These have been the experiences that inject a tiny worm into my brain that just can’t seem to be gestated into a free-flying butterfly… and so they crawl around, spinning webby cocoons in my brain for the foreseeable future. Never finding a suitable home. Never transforming into a lofty new creature with time, space, and attention. Instead, they're just wiggling around, spinning silk in my brain as my thoughts, emotions, and focus get strung together in tangled messes that obstruct my view of the real world.


With these cognitions come the downstream emotions - that means my sadness, anger, anxiety, fear, and stress responses. But I think these feelings come in two batches. First, there are the historical emotions over what has already happened. Then, emerges an almost secondary wave of brain processing - when my head starts trying to predict what’s going to happen in the future based on this new clusterfuck that happened in the past, and reacts pre-emptively.


Imagining that things are going to be as tumultuous, unstable, and helpless in the future because of what has just taken place is what throws me into my next stage of distress. The forward-thinking intrusive thought process of worrying, catastrophizing, and abandoning myself. Some might call this anxiety born of depression born of rumination. Delightful.


What makes things difficult to understand, and therefore causes more rumination, is the way that these new forward-thinking scaredy-cat feelings flow together with the original quake. It’s dizzying. It’s a back and forth conversation taking place between historical disappointment and “what does that mean about my future” fears.


What makes things difficult to understand, and therefore causes more rumination, is the way that these new forward-thinking scaredy-cat feelings flow together with the original quake. It’s dizzying. It’s a back and forth conversation taking place between historical disappointment and “what does that mean about my future” fears.

But if I can break down these feelings - and yeah, that means I spent a lot of time sitting around, soaking in them, and trying to analyze what was going on without freaking out - the baseline experience that accompanies my rumination is my unfulfilled expectations. I can't get over how simple the reasoning is. You were counting on one thing happening, it did not, and your brain isn't flexible enough to do the gymnastics necessary to change direction mid-air.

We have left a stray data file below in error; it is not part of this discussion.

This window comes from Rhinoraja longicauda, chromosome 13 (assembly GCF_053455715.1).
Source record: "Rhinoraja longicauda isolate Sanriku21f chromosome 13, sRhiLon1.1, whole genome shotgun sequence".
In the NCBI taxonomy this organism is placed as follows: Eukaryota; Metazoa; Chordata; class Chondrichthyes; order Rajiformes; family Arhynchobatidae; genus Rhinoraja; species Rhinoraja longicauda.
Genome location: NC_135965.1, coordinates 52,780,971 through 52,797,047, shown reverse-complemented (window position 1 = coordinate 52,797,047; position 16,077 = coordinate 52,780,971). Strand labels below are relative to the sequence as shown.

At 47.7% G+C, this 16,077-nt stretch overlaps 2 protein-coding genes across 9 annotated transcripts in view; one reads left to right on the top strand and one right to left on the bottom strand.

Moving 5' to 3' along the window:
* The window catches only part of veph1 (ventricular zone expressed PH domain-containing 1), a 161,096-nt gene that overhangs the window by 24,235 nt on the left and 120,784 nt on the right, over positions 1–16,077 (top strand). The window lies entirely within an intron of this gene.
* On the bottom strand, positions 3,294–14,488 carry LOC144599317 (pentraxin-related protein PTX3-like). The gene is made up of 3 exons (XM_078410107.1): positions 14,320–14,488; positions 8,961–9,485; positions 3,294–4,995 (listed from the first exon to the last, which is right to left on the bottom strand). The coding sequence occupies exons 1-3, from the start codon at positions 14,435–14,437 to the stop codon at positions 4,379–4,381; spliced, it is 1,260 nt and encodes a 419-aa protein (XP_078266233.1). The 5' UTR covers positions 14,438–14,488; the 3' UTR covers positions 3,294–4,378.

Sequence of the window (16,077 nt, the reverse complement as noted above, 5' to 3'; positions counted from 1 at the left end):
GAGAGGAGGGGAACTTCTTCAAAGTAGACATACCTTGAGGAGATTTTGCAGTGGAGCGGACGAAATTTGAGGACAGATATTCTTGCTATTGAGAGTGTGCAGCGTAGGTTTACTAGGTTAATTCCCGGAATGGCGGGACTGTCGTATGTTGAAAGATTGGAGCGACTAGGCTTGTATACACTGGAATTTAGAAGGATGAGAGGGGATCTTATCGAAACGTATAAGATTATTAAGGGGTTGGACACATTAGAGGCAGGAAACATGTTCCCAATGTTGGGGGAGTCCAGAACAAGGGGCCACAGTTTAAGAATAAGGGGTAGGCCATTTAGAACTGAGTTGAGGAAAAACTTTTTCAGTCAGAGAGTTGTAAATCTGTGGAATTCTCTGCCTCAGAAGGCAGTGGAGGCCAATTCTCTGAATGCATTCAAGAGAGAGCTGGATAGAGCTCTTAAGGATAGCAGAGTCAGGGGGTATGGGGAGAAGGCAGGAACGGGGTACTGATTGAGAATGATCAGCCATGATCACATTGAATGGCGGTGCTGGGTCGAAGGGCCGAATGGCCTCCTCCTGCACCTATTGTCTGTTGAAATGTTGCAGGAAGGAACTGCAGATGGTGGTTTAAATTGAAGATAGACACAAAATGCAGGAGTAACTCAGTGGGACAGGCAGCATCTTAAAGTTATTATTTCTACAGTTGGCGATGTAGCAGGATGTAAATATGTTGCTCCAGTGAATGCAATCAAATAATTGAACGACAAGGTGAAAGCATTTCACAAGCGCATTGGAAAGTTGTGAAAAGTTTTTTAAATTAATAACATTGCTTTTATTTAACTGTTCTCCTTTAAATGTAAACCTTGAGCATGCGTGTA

Is that insightful? It is for me. Not only does my brain get stuck on a VERY one-track tune fairly often, but at least this explains what I'm getting hung up on to give me some emotional distance from the brain malfunction.


But, it also helps, because, guess what?


This is, again, essentially the same mechanism as trauma! Having one view of circumstances, people, or ways of the world… and rapidly finding out that those ideas can be blown apart in physical reality faster than the speed of brain processing.


This is, again, essentially the same mechanism as trauma! Having one view of circumstances, people, or ways of the world… and rapidly finding out that those ideas can be blown apart in physical reality.

Boom, brain malfunctions. Can’t handle this shit. Try to set it aside and figure things out in the background later. But, when answers to the unfathomable discrepancies in desired versus actual outcome never seem to come, we get stuck.


Something just doesn’t mesh with everything you previously believed to be true. Since an a way to proceed with any predictive, productive outcome to create a cohesive picture never arrives… Instead, your brain just keeps doodling tiny segments of the image, with increasingly attention-demanding lines and emotional upset.

Based on my understanding, it’s exactly like the mechanisms of trauma. Experiencing the unexpected, fragmented information causing confusion, seeking a higher clarity, never finding one, getting trapped in an individual labyrinth, cycling endlessly through those brain circuits, hoping that some new realization will rise to the surface. Meanwhile, degrading yourself and diving deeper into mental distress as your daily brain faculties become entangled and inefficient. It’s all the same.


Motherfucker. That blows my mind. Rumination, depression, and trauma are all causative and effected by the same desire to logically understand our worlds - past, present, and future. I don’t know what else to say. Just think about that (but not too hard or for too long).





So let’s wrap it


Maybe it’s my short attention span today because I’m distracted by shitty caterpillars in my head… maybe I’ve made enough of a point for my brain to lay this thought to rest. Either way, I’m wrapping this up and calling it a day on this job.


My point in all of this, as usual, has been to let you know that you’re not alone if you feel like your own brain strives to drive you completely insane sometimes. If you’ve felt like your rumination not only perpetuated your shitty moods and negative view of the world, but maybe somehow caused it. Or if you’ve ever wondered why, exactly, your trauma and rumination responses are so intricately linked to your emotions and memories in eerily similar ways. Maybe so much so that you haven't even been able to separate them before.